—Michigan: A Guide to the Wolverine State (WPA, 1941)

James Bernal sends word from the hinterlands of Michigan for Field Assignment #1 — Topography & Climate, with an update on how to camp in the Wolverine State. James writes:

Bring roman candles, throwing knives, a BB gun, BBs, PBRs, a slingshot and a Beagle/Labrador mix when headed to Middle-of-Nowhere, Michigan, for the weekend.

* * *
James Bernal is Colombian-American, grew up in Miami, moved around some and, most recently, settled in Chicago. Follow on JamesBernal.com and see his videos on Vimeo as he does his part in “documenting this giant-ass country we live in.” 
Zoom Info
MICHIGAN CAMPING

Camping: North of the Bay City-Muskegon line, which substantially divides the agricultural and industrial lower half of the Lower Peninsula from the recreational upper half, are areas totaling 15,000,000 acres of wild land suitable for any kind of camping. In these vast stretches — thinly populated but dotted with many small communities that exist more or less as trading headquarters for the surrounding areas — are camps that range from palatial summer homes to evergreen-bough lean-tos constructed by woodsmen for overnight stops. Between these extremes are numerous areas under State and Federal control, which contain campsites. These facilities are often in isolated districts and can be located only through inquiry in the territory… Woolen underwear, heavy suiting, overcoats, overshoes, scarfs, and gloves should be worn (in colder seasons).
—Michigan: A Guide to the Wolverine State (WPA, 1941)

James Bernal sends word from the hinterlands of Michigan for Field Assignment #1 — Topography & Climate, with an update on how to camp in the Wolverine State. James writes:

Bring roman candles, throwing knives, a BB gun, BBs, PBRs, a slingshot and a Beagle/Labrador mix when headed to Middle-of-Nowhere, Michigan, for the weekend.

* * *
James Bernal is Colombian-American, grew up in Miami, moved around some and, most recently, settled in Chicago. Follow on JamesBernal.com and see his videos on Vimeo as he does his part in “documenting this giant-ass country we live in.” 
Zoom Info
MICHIGAN CAMPING

Camping: North of the Bay City-Muskegon line, which substantially divides the agricultural and industrial lower half of the Lower Peninsula from the recreational upper half, are areas totaling 15,000,000 acres of wild land suitable for any kind of camping. In these vast stretches — thinly populated but dotted with many small communities that exist more or less as trading headquarters for the surrounding areas — are camps that range from palatial summer homes to evergreen-bough lean-tos constructed by woodsmen for overnight stops. Between these extremes are numerous areas under State and Federal control, which contain campsites. These facilities are often in isolated districts and can be located only through inquiry in the territory… Woolen underwear, heavy suiting, overcoats, overshoes, scarfs, and gloves should be worn (in colder seasons).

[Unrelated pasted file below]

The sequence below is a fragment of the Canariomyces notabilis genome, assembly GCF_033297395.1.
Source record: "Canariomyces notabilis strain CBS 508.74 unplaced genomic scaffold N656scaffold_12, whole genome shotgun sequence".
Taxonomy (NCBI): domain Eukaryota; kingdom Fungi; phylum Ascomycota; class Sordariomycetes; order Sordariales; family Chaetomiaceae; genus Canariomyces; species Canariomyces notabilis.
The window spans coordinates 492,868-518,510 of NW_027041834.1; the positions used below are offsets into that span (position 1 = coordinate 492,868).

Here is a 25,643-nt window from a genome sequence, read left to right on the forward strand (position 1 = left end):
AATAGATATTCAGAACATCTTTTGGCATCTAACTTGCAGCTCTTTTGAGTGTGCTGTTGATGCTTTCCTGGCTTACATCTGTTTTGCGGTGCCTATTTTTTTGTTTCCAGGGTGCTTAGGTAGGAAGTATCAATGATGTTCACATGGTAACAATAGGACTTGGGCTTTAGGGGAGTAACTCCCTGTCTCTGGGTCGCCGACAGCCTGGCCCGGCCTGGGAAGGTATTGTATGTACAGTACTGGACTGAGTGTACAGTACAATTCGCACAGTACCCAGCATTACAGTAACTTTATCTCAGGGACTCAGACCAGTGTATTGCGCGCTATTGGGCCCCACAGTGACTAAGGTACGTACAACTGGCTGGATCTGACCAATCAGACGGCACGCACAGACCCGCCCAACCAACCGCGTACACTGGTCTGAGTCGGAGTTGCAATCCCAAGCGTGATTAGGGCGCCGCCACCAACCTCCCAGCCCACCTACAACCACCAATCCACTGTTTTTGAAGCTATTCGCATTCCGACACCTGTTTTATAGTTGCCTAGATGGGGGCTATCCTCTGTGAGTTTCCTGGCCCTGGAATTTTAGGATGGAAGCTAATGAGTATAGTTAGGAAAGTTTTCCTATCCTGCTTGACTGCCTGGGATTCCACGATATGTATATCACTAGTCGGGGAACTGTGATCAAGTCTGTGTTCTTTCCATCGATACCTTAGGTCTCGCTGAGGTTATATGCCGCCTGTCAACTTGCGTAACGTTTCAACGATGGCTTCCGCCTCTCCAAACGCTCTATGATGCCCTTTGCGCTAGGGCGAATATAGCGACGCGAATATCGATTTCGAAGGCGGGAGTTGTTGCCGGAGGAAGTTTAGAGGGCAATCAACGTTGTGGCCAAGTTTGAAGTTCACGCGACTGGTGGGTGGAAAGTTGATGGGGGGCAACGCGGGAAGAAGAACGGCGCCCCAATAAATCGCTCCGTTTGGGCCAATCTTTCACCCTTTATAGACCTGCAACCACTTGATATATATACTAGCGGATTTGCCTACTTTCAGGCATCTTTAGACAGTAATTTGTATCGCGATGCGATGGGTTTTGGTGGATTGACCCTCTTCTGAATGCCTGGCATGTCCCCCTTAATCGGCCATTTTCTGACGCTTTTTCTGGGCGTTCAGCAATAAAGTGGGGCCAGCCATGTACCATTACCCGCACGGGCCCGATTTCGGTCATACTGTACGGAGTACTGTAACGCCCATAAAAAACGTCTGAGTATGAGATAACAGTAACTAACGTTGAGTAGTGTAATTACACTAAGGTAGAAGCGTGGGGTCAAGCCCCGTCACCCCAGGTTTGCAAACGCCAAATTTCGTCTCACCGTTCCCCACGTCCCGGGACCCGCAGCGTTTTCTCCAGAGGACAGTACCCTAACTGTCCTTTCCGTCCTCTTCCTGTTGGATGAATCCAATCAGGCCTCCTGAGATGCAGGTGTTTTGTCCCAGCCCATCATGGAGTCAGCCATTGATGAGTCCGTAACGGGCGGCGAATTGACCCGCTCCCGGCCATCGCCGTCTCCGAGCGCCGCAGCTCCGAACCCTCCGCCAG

—Michigan: A Guide to the Wolverine State (WPA, 1941)

James Bernal sends word from the hinterlands of Michigan for Field Assignment #1 — Topography & Climate, with an update on how to camp in the Wolverine State. James writes:

Bring roman candles, throwing knives, a BB gun, BBs, PBRs, a slingshot and a Beagle/Labrador mix when headed to Middle-of-Nowhere, Michigan, for the weekend.

* * *
James Bernal is Colombian-American, grew up in Miami, moved around some and, most recently, settled in Chicago. Follow on JamesBernal.com and see his videos on Vimeo as he does his part in “documenting this giant-ass country we live in.” 
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MICHIGAN CAMPING

Camping: North of the Bay City-Muskegon line, which substantially divides the agricultural and industrial lower half of the Lower Peninsula from the recreational upper half, are areas totaling 15,000,000 acres of wild land suitable for any kind of camping. In these vast stretches — thinly populated but dotted with many small communities that exist more or less as trading headquarters for the surrounding areas — are camps that range from palatial summer homes to evergreen-bough lean-tos constructed by woodsmen for overnight stops. Between these extremes are numerous areas under State and Federal control, which contain campsites. These facilities are often in isolated districts and can be located only through inquiry in the territory… Woolen underwear, heavy suiting, overcoats, overshoes, scarfs, and gloves should be worn (in colder seasons).

—Michigan: A Guide to the Wolverine State (WPA, 1941)

James Bernal sends word from the hinterlands of Michigan for Field Assignment #1 — Topography & Climate, with an update on how to camp in the Wolverine State. James writes:

Bring roman candles, throwing knives, a BB gun, BBs, PBRs, a slingshot and a Beagle/Labrador mix when headed to Middle-of-Nowhere, Michigan, for the weekend.

* * *

James Bernal is Colombian-American, grew up in Miami, moved around some and, most recently, settled in Chicago. Follow on JamesBernal.com and see his videos on Vimeo as he does his part in “documenting this giant-ass country we live in.”